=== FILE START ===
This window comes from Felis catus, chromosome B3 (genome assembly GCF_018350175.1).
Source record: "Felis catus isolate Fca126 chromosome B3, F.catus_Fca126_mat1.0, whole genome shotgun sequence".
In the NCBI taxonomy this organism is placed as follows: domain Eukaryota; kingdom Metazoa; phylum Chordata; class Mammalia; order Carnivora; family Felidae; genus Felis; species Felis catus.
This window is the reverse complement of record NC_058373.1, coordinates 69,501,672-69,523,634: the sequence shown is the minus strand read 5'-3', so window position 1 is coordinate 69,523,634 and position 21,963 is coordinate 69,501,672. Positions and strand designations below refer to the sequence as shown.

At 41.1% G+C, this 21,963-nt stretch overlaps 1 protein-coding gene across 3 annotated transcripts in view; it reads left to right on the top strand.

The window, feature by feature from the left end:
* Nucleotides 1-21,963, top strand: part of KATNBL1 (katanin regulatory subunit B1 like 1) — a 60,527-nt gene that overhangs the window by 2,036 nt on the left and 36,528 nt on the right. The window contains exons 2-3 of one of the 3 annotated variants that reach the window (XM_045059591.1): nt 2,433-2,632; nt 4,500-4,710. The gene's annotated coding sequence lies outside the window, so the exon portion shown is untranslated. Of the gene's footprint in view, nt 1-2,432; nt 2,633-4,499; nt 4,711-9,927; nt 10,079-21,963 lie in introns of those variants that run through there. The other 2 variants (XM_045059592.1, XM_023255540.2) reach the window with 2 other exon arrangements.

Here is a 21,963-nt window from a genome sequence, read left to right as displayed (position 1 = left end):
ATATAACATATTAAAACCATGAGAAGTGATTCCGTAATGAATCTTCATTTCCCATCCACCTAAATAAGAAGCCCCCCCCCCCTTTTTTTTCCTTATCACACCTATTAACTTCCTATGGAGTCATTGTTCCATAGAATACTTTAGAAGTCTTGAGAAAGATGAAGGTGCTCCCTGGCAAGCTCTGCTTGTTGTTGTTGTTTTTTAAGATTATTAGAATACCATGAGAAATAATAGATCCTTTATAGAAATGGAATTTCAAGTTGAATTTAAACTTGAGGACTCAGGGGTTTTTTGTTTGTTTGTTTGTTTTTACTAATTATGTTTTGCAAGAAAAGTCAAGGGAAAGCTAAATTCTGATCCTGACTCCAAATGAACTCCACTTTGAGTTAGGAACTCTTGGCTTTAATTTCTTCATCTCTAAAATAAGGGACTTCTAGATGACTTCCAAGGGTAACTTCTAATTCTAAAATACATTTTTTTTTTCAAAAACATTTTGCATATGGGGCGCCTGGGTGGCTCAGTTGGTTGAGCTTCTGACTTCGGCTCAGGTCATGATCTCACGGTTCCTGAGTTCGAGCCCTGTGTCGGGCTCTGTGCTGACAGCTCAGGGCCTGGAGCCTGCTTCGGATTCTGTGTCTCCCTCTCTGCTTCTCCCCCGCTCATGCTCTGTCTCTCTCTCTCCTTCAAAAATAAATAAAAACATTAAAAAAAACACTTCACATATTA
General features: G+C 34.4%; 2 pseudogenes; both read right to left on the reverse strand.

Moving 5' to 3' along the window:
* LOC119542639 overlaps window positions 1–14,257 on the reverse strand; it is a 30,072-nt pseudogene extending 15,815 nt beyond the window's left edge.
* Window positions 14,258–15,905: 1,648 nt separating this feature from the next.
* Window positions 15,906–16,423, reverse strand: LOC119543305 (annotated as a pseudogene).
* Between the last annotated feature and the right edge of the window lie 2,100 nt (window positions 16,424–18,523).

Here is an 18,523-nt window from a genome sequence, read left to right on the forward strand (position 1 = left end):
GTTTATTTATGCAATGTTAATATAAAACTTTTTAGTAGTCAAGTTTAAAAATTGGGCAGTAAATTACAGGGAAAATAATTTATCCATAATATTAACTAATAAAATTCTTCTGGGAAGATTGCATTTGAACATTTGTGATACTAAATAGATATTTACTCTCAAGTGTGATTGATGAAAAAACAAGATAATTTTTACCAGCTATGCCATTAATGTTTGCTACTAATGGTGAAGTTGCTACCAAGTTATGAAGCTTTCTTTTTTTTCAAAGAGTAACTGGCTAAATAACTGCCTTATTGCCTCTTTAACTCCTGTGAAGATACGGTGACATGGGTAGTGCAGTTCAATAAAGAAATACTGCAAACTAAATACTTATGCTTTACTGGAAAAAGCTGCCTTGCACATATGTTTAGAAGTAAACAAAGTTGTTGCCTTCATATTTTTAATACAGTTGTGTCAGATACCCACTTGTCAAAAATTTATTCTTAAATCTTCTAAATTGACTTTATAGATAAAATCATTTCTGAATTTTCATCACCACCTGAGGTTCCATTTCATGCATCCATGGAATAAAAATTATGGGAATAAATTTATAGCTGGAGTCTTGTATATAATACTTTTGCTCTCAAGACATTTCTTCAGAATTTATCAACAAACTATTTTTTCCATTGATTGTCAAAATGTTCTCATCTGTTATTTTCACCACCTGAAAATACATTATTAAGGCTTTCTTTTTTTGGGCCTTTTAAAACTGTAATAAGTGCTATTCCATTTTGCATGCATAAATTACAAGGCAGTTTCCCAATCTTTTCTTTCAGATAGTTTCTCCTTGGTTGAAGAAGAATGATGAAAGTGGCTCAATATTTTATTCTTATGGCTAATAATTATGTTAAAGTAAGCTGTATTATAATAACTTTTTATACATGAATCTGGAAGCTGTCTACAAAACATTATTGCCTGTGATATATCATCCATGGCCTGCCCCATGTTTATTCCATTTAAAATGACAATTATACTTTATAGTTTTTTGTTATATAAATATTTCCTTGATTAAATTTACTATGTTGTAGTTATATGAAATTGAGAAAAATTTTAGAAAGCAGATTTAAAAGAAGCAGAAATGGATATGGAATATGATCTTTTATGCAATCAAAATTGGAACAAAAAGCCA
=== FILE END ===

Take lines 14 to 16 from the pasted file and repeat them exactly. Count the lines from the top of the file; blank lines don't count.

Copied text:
* Window positions 15,906–16,423, reverse strand: LOC119543305 (annotated as a pseudogene).
* Between the last annotated feature and the right edge of the window lie 2,100 nt (window positions 16,424–18,523).

Here is an 18,523-nt window from a genome sequence, read left to right on the forward strand (position 1 = left end):